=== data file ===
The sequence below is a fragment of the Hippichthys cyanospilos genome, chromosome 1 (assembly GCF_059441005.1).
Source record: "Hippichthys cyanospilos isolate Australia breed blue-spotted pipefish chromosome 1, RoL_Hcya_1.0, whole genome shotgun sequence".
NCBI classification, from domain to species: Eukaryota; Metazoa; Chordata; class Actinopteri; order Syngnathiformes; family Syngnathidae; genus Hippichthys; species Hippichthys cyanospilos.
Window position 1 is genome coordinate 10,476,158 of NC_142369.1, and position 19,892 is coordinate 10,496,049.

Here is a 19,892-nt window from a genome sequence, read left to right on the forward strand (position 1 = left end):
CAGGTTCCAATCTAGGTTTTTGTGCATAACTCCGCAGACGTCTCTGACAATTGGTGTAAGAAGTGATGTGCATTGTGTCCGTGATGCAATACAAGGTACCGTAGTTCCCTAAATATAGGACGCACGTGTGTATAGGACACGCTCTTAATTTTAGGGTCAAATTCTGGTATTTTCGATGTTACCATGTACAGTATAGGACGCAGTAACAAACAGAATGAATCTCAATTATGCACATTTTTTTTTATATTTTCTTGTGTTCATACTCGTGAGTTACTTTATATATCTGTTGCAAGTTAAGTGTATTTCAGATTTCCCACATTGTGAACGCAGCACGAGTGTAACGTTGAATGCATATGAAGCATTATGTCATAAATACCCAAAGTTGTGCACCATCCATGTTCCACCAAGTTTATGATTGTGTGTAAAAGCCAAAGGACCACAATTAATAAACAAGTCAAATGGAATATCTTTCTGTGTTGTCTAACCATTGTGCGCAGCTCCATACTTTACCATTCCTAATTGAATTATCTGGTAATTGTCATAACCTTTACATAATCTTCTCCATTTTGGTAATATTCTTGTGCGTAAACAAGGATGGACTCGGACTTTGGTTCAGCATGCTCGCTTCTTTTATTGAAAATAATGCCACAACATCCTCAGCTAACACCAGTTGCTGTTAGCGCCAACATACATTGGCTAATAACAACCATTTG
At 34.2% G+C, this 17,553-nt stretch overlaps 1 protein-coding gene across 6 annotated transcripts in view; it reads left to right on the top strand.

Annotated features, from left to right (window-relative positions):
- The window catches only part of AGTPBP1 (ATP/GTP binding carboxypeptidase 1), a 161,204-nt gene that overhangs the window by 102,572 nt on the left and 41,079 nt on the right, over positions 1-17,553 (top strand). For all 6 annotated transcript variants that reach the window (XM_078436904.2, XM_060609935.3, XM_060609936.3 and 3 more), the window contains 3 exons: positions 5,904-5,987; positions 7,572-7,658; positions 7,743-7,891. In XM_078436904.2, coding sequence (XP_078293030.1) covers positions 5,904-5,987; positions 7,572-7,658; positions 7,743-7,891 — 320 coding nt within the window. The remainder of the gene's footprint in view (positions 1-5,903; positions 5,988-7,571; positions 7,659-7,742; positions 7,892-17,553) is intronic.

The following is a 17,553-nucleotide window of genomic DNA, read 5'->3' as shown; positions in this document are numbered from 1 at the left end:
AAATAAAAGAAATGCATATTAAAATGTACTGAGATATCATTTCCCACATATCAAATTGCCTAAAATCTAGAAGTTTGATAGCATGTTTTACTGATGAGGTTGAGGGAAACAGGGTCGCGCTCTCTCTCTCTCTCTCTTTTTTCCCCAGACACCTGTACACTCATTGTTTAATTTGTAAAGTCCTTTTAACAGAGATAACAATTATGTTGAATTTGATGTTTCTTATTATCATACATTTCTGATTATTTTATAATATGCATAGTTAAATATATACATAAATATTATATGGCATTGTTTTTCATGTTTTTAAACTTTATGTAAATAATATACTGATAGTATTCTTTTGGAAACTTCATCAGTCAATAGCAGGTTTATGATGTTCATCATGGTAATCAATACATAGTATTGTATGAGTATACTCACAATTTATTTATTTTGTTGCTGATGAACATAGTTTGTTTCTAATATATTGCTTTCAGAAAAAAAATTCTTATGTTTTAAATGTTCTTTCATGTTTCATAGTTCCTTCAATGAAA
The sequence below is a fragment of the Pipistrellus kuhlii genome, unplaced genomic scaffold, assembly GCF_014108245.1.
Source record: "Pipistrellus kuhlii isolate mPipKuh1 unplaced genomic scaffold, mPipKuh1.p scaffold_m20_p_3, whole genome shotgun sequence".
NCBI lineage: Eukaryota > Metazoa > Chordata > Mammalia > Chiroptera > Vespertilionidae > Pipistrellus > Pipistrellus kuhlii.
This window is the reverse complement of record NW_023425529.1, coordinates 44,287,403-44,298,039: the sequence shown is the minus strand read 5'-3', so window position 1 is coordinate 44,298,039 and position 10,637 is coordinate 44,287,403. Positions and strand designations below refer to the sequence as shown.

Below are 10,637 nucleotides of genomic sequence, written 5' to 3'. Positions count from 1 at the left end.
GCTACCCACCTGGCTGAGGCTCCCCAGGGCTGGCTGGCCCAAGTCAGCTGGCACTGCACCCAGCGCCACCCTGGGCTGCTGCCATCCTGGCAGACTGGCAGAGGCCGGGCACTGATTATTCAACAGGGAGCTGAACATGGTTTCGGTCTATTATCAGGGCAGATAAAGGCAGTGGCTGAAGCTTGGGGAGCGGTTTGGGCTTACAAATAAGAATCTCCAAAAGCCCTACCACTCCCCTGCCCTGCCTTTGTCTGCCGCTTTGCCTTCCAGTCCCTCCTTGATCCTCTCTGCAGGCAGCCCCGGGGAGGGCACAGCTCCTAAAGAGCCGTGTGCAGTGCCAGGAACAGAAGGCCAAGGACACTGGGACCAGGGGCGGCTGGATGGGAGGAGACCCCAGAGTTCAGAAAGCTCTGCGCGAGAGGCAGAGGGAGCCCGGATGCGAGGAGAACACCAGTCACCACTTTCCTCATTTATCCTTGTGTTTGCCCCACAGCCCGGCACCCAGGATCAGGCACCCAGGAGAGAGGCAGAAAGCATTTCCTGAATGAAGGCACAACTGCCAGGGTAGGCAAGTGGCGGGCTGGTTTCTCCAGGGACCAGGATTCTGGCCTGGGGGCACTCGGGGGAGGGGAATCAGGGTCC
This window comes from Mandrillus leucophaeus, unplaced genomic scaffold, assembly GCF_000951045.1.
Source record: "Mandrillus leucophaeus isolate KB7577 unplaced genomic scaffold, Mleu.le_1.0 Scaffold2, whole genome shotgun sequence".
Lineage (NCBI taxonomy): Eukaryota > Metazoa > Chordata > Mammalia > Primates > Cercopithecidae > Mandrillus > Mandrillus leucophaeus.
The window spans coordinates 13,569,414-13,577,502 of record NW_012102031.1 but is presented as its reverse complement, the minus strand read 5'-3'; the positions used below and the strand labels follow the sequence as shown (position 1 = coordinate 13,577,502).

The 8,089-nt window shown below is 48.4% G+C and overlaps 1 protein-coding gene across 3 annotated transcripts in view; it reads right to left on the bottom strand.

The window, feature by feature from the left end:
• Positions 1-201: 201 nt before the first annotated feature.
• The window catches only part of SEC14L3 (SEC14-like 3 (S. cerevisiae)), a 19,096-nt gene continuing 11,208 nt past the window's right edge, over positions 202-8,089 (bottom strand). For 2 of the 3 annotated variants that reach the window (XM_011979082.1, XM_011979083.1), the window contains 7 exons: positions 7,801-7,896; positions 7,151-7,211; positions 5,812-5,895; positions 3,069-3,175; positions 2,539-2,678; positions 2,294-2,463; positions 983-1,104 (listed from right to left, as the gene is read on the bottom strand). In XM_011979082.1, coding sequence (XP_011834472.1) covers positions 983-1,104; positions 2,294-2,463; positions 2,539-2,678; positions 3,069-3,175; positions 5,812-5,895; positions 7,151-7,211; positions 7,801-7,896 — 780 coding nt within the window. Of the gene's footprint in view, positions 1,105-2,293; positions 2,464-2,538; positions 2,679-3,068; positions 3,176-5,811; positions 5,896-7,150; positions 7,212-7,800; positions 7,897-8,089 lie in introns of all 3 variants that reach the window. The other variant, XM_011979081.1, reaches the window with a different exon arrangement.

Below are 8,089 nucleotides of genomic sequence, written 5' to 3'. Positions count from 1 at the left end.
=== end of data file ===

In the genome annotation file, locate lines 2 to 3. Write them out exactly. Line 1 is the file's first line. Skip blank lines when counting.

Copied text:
Source record: "Hippichthys cyanospilos isolate Australia breed blue-spotted pipefish chromosome 1, RoL_Hcya_1.0, whole genome shotgun sequence".
NCBI classification, from domain to species: Eukaryota; Metazoa; Chordata; class Actinopteri; order Syngnathiformes; family Syngnathidae; genus Hippichthys; species Hippichthys cyanospilos.